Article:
A screenshot from Tomodachi Life (Nintendo)

Hey, Nintendo: Recognizing gay people isn't "social commentary"

The company gives the worst excuse for rejecting LGBT relationships in a new game


Mary Elizabeth Williams
May 8, 2014 5:52PM (UTC)

Note to Nintendo: When we straight people engage in our daily activities of being heterosexual, are we making a social commentary? When we form relationships with members of the opposite sex, are we being political? When we exercise our legal right to marry, are we doing something controversial? Nope? Guess what -- it's actually exactly the same for gay people.

Nintendo has responded this week to calls for the English language edition of "Tomodachi Life" – which releases in the U.S. on June 6 -- to allow for same-sex relationships and marriages with a firm, and boneheaded, no. Last month, gamer Tye Marini launched a lobbying campaign for the life simulation game -- in which characters can "rap, rock, eat doughnuts and fall in love" as long as it's love with a member of the opposite sex -- to broaden its vision. "Because the game has such a huge focus on relationships, this is a problem for many LGBTQ gamers," he explained to Kotaku. "If a mass audience Nintendo game like this supported same-sex relationships, it would be a huge step forward for the industry." But Nintendo disagreed.

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"Nintendo never intended to make any form of social commentary with the launch of Tomodachi Life," the company said in a statement Thursday. "The relationship options in the game represent a playful alternate world rather than a real-life simulation. We hope that all of our fans will see that Tomodachi Life was intended to be a whimsical and quirky game, and that we were absolutely not trying to provide social commentary." Yeah, why can't we just be "playful" and "whimsical" and "quirky" in our exclusive little world that doesn’t recognize the existence of people of different sexual orientations? Isn't this fun?

Same-sex unions are recognized in 17 states and same-sex relationships happen in every single one of them. That is not political; that is not commentary. That is fact. And while marriage equality has not yet reached Japan, I'm pretty sure homosexuality has. As Marini explained to the AP Tuesday, "The characters are supposed to be a representation of your real life. You import your personalized characters into the game. You name them. You give them a personality. You give them a voice. They just can't fall in love if they're gay." To ignore that is tantamount to restricting which shade of character you're permitted to form relationships with. It's just not cool.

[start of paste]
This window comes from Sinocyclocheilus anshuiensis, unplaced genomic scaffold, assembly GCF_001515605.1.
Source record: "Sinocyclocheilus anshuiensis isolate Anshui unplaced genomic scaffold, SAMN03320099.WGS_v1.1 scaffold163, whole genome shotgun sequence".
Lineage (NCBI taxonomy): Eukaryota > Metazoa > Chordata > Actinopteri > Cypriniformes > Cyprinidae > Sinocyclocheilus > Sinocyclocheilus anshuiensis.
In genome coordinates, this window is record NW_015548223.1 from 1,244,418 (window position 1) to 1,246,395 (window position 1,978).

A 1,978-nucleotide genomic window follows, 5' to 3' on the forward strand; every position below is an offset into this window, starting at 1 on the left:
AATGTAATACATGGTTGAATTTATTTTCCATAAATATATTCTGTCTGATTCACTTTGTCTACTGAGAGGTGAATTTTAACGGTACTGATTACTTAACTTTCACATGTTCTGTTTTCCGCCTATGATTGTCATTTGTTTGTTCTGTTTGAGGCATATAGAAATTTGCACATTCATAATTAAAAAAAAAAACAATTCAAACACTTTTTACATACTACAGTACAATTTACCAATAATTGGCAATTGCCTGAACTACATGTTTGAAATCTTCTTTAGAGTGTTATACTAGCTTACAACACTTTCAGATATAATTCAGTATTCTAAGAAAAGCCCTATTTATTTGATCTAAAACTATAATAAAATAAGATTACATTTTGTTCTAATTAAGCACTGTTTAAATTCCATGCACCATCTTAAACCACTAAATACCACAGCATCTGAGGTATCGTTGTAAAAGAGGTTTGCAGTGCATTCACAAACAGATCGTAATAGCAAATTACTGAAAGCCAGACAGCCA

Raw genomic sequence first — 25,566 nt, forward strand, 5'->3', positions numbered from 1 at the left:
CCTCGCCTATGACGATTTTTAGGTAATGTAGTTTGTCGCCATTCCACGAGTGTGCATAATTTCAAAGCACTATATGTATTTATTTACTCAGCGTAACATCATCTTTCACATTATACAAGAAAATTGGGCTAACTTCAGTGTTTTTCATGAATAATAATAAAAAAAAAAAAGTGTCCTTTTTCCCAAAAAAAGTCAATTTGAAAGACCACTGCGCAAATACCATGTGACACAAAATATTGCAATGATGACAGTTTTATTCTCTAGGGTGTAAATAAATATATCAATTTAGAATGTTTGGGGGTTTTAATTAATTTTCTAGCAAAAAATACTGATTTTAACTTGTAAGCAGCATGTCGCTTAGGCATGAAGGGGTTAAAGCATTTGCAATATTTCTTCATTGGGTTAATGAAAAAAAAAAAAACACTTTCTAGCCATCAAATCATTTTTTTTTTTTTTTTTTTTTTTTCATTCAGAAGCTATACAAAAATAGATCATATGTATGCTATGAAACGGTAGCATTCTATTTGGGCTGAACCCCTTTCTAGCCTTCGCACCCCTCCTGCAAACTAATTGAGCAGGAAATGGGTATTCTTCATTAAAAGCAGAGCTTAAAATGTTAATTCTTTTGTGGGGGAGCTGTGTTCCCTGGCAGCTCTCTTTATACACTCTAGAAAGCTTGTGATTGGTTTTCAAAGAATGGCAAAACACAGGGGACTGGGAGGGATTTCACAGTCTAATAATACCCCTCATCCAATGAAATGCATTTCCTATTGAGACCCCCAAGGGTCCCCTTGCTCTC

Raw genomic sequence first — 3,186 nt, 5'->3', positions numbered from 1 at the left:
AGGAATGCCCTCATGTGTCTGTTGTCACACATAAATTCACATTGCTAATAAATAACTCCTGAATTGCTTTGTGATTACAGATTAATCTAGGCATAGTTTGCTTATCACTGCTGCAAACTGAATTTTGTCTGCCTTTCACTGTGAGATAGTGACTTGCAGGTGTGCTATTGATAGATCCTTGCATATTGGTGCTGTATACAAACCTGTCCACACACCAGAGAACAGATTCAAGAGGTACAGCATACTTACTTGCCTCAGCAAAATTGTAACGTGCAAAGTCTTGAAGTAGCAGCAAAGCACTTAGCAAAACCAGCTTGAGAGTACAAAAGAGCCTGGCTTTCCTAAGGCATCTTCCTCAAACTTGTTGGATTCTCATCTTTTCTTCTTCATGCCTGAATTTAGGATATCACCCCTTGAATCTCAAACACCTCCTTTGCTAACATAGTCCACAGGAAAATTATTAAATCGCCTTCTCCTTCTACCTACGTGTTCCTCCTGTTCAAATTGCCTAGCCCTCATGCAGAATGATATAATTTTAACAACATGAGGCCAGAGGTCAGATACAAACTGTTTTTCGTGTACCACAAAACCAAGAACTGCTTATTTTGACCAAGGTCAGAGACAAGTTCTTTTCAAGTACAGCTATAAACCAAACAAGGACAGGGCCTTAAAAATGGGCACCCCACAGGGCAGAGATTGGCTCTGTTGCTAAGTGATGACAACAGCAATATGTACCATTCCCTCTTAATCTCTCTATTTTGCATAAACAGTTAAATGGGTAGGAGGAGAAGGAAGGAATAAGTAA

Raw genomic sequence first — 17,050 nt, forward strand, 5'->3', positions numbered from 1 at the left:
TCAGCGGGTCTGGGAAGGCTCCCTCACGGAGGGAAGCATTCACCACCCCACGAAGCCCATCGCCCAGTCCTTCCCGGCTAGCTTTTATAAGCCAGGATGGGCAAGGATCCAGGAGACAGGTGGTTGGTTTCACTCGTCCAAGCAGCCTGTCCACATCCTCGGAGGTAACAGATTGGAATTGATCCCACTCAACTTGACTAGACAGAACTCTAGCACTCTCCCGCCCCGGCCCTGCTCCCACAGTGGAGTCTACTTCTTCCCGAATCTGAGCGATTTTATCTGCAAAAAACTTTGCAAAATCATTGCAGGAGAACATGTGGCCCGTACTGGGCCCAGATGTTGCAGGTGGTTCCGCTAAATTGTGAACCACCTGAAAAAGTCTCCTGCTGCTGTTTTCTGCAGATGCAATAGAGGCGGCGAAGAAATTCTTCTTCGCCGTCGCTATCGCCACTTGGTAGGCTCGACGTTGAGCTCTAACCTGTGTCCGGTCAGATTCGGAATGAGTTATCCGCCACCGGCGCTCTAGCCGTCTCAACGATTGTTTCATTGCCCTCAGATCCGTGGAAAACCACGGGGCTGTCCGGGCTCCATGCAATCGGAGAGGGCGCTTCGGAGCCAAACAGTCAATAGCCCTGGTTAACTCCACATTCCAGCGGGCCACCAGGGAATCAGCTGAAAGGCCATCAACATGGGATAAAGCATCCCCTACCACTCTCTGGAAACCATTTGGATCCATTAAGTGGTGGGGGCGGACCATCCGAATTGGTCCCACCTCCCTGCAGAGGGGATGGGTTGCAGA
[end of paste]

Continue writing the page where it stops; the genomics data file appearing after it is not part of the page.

More insultingly, Nintendo's response dismisses gay and lesbian gamers with a "Hey, we're just here to play; this isn't real and don't drag us into your politics," wave of the virtual hand. It suggests that the business of existing and loving is normal and "fun" when it's opposite-sex oriented, but part of an unfun debate when it involves LGBT people. It suggests that asking for equal representation is just picking a fight and dampening the mood.

Plenty of other companies and their games now include characters of varying orientations, with no earth-shaking effects. And while changing the traditional narrative takes a little work, it tells players of all stripes that love is love and respect is respect. And who'd want to live in a world -- any world -- where that's not the case?


Mary Elizabeth Williams

Mary Elizabeth Williams is a staff writer for Salon and the author of "A Series of Catastrophes & Miracles."

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Gaming Lgbt #miiquality Nintendo Tomodachi Life Tye Marini




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